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Christmas Story: 1953

Christmas 1953. Oak Park, Illinois. My cousin Tom experiencing the thrill of his first Lionel electric train. My Uncle Bill is manning the transformer, and my dad, who was a real-life railroad engineer, is on the right. 35mm slide. View full size.

Christmas 1953. Oak Park, Illinois. My cousin Tom experiencing the thrill of his first Lionel electric train. My Uncle Bill is manning the transformer, and my dad, who was a real-life railroad engineer, is on the right. 35mm slide. View full size.

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My cousin Tom, the boy in the photo...

turned 68 this year. Sobering perspective on just how long ago this was!

I can smell the coal smoke from the furnace

Great picture. I love how the kid's old man gets to run the locomotive, his Uncle is playing Conductor and the kid gets to be Switchman! Gotta pay your dues kid! Looks like they just setout the hopper and tank car and are about to back the engine to re-couple onto the NYC gondola and caboose. A very similar scene played out in many households of the era. I like the Hamilton or Gruen wristwatches that the guys are wearing too.

Maker of lead foil tinsel

I'm not sure if anyone is still looking for lead foil tinsel - the stuff some of us fondly remember from our childhood.

It's available from Riffelmacher and Weinberger in Germany. Or rather it's shown in their wholesale catalogue. See p 50 of their 2010 Christmas catalogue, Item 91152 is silver ... exactly what we all remember!

Now your only challenge may be ordering in bulk from Germany.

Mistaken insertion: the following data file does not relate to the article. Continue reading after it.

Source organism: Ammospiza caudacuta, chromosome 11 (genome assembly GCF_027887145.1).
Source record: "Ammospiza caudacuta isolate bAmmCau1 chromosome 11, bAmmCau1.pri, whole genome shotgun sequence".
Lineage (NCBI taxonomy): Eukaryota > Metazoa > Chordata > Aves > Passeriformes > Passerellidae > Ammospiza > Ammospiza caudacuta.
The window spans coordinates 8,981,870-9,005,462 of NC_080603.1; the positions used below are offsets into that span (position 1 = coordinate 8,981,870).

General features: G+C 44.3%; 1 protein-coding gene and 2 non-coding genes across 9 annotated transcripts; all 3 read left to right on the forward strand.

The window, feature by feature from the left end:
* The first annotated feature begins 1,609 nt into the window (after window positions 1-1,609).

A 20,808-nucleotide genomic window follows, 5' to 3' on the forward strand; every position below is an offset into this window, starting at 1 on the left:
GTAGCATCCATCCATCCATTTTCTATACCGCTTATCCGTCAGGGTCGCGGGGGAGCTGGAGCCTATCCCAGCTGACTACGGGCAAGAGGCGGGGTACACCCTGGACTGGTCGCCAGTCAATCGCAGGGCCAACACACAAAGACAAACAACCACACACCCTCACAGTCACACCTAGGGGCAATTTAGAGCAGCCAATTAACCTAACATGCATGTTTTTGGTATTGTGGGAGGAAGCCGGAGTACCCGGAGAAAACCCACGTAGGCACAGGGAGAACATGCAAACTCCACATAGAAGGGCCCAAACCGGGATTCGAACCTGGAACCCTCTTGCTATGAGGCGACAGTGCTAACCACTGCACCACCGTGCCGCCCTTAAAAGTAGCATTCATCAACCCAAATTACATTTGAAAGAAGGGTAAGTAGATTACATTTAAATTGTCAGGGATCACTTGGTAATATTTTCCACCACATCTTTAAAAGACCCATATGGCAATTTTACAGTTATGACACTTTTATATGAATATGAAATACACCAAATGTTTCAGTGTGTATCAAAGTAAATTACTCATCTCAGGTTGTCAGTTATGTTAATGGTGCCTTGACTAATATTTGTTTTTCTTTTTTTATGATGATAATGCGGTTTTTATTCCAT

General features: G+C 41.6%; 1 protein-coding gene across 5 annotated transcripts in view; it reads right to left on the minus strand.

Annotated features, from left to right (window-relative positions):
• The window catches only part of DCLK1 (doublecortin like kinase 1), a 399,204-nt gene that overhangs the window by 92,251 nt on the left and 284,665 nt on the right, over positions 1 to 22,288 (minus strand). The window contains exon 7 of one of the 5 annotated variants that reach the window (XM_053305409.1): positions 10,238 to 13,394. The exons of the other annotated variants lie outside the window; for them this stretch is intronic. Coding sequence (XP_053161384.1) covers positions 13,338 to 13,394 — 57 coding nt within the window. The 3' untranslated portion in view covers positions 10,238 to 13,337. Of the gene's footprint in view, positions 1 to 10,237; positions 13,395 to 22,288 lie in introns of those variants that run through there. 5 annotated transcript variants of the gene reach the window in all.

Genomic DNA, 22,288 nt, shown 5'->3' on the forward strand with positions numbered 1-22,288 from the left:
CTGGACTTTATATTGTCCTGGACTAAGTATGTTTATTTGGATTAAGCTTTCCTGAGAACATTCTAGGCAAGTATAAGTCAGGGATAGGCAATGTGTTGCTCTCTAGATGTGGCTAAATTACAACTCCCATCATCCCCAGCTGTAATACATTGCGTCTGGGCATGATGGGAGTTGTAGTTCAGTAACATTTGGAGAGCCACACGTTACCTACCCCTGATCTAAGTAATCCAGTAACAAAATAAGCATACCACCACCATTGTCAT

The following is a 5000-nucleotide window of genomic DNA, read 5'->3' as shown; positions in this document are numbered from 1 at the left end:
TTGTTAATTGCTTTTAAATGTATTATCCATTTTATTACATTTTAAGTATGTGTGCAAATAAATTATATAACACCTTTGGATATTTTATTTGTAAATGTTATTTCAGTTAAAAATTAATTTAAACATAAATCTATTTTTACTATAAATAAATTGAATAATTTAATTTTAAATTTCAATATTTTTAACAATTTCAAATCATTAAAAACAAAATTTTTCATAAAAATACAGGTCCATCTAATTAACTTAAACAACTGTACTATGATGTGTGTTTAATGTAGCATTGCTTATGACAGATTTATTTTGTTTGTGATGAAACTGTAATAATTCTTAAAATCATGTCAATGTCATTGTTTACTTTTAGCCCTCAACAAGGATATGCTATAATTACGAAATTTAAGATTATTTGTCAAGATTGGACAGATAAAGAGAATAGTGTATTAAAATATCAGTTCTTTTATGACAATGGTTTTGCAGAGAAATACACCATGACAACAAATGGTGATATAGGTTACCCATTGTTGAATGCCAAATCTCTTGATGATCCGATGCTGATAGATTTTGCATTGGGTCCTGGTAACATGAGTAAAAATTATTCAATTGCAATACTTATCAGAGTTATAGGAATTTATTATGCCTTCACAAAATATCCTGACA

Disney train set

When I was 5 (back in 1970), my parents bought me a Disneyland Monorail train set. My father had it already assembled for me on a large piece of plywood that had been covered in green fake grass, and had miniature buildings to go with it. Considering what that original set would be worth today, I almost wish he had just left it sealed in the box. All that I have remaining from the original set is the 12v-18v transformer.

A (real) Christmas story

My brothers (who were 18 and 9 years older than me) made me a train set for my 5th or 6th Christmas -- I walked into the garage while they were painting the board and I asked if I could help and they told me they were painting a sign and I could help paint it green. When I got it Christmas morning I was the most surprised boy in the world. It was a great gift that I helped make without knowing!

Tinsel and Snow

Like Older than Yoda, I can remember taking the (metal foil) tinsel, which we always called icicles, off the tree and saving it. As soon as the plasticky stuff came out, that was the end of that. Another long-gone Christmas memory was a box of mica chips of that Mama would sprinkle on the cotton batting at the base of the tree. That box lasted years and years. When you had parents that came up during the Depression, you learned about saving. My dad: "Turn off some of these lights, this place looks like a hotel!"

We used tinsel also

That brings back memories. We would go to the woods and cut the "cedar" tree. My family had a flocking machine, and several households on the street would put their tree up the same day, so the flocking machine would only have to be used once per year. We also used to take a strand of tinsel, wedge it in between our front teeth, and blow. I don't know why that was so much fun but it was.

American Flyer, no Lionel

Great picture ... we all laid our heads on the track and watched the train coming right at us. This is actually an American Flyer 3 rail O gauge train. It was made before WWII. After the war American Flyer went to 3/16" to the foot S-gauge two rail track.